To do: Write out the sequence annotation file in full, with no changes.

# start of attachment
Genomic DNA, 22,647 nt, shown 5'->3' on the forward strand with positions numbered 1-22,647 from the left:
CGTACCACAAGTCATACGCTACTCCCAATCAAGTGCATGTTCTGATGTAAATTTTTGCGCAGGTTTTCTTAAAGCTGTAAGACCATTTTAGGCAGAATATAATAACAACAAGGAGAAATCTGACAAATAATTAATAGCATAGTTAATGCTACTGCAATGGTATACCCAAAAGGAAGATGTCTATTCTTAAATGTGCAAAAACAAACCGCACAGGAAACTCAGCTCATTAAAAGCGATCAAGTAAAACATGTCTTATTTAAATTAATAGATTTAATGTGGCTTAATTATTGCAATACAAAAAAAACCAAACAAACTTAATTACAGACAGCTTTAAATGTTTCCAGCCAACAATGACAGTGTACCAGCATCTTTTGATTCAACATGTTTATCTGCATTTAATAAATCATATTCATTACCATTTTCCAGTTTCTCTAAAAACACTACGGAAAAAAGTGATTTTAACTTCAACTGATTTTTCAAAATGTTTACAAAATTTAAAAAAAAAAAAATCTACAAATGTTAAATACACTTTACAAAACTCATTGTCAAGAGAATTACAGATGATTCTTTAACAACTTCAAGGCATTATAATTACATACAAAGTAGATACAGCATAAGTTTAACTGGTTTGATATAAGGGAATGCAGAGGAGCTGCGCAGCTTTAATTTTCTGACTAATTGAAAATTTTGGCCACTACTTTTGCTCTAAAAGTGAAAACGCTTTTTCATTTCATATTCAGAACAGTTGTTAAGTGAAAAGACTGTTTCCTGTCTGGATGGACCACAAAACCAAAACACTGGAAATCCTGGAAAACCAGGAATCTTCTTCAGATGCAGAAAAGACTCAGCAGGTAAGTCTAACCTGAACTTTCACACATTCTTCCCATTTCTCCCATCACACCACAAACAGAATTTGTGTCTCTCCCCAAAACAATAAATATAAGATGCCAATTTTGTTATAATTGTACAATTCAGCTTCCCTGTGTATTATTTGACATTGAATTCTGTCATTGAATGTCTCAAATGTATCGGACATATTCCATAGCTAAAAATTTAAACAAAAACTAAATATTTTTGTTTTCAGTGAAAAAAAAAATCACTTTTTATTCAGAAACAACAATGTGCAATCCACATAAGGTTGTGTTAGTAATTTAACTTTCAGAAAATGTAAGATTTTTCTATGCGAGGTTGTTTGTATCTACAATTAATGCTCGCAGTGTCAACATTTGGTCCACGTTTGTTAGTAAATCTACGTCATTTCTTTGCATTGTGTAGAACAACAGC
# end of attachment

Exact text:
Genomic DNA, 22,647 nt, shown 5'->3' on the forward strand with positions numbered 1-22,647 from the left:
CGTACCACAAGTCATACGCTACTCCCAATCAAGTGCATGTTCTGATGTAAATTTTTGCGCAGGTTTTCTTAAAGCTGTAAGACCATTTTAGGCAGAATATAATAACAACAAGGAGAAATCTGACAAATAATTAATAGCATAGTTAATGCTACTGCAATGGTATACCCAAAAGGAAGATGTCTATTCTTAAATGTGCAAAAACAAACCGCACAGGAAACTCAGCTCATTAAAAGCGATCAAGTAAAACATGTCTTATTTAAATTAATAGATTTAATGTGGCTTAATTATTGCAATACAAAAAAAACCAAACAAACTTAATTACAGACAGCTTTAAATGTTTCCAGCCAACAATGACAGTGTACCAGCATCTTTTGATTCAACATGTTTATCTGCATTTAATAAATCATATTCATTACCATTTTCCAGTTTCTCTAAAAACACTACGGAAAAAAGTGATTTTAACTTCAACTGATTTTTCAAAATGTTTACAAAATTTAAAAAAAAAAAAATCTACAAATGTTAAATACACTTTACAAAACTCATTGTCAAGAGAATTACAGATGATTCTTTAACAACTTCAAGGCATTATAATTACATACAAAGTAGATACAGCATAAGTTTAACTGGTTTGATATAAGGGAATGCAGAGGAGCTGCGCAGCTTTAATTTTCTGACTAATTGAAAATTTTGGCCACTACTTTTGCTCTAAAAGTGAAAACGCTTTTTCATTTCATATTCAGAACAGTTGTTAAGTGAAAAGACTGTTTCCTGTCTGGATGGACCACAAAACCAAAACACTGGAAATCCTGGAAAACCAGGAATCTTCTTCAGATGCAGAAAAGACTCAGCAGGTAAGTCTAACCTGAACTTTCACACATTCTTCCCATTTCTCCCATCACACCACAAACAGAATTTGTGTCTCTCCCCAAAACAATAAATATAAGATGCCAATTTTGTTATAATTGTACAATTCAGCTTCCCTGTGTATTATTTGACATTGAATTCTGTCATTGAATGTCTCAAATGTATCGGACATATTCCATAGCTAAAAATTTAAACAAAAACTAAATATTTTTGTTTTCAGTGAAAAAAAAAATCACTTTTTATTCAGAAACAACAATGTGCAATCCACATAAGGTTGTGTTAGTAATTTAACTTTCAGAAAATGTAAGATTTTTCTATGCGAGGTTGTTTGTATCTACAATTAATGCTCGCAGTGTCAACATTTGGTCCACGTTTGTTAGTAAATCTACGTCATTTCTTTGCATTGTGTAGAACAACAGC